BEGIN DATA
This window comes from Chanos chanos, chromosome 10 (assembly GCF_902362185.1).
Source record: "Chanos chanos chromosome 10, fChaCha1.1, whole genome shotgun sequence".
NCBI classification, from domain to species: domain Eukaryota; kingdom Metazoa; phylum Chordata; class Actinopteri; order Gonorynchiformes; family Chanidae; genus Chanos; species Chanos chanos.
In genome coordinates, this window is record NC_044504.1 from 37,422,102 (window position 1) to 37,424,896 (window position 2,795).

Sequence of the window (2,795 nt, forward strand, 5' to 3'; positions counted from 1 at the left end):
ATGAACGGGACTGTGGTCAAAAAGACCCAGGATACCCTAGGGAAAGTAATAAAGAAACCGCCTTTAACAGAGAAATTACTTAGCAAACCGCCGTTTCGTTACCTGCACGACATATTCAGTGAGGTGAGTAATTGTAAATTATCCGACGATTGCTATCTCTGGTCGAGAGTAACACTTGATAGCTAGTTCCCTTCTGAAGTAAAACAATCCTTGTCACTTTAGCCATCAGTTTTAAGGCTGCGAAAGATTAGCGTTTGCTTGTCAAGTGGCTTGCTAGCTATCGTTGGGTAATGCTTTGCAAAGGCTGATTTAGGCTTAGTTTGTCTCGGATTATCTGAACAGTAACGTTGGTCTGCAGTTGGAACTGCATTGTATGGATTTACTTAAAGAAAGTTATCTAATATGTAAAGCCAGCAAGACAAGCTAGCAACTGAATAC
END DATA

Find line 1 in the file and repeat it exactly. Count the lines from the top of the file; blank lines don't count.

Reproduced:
This window comes from Chanos chanos, chromosome 10 (assembly GCF_902362185.1).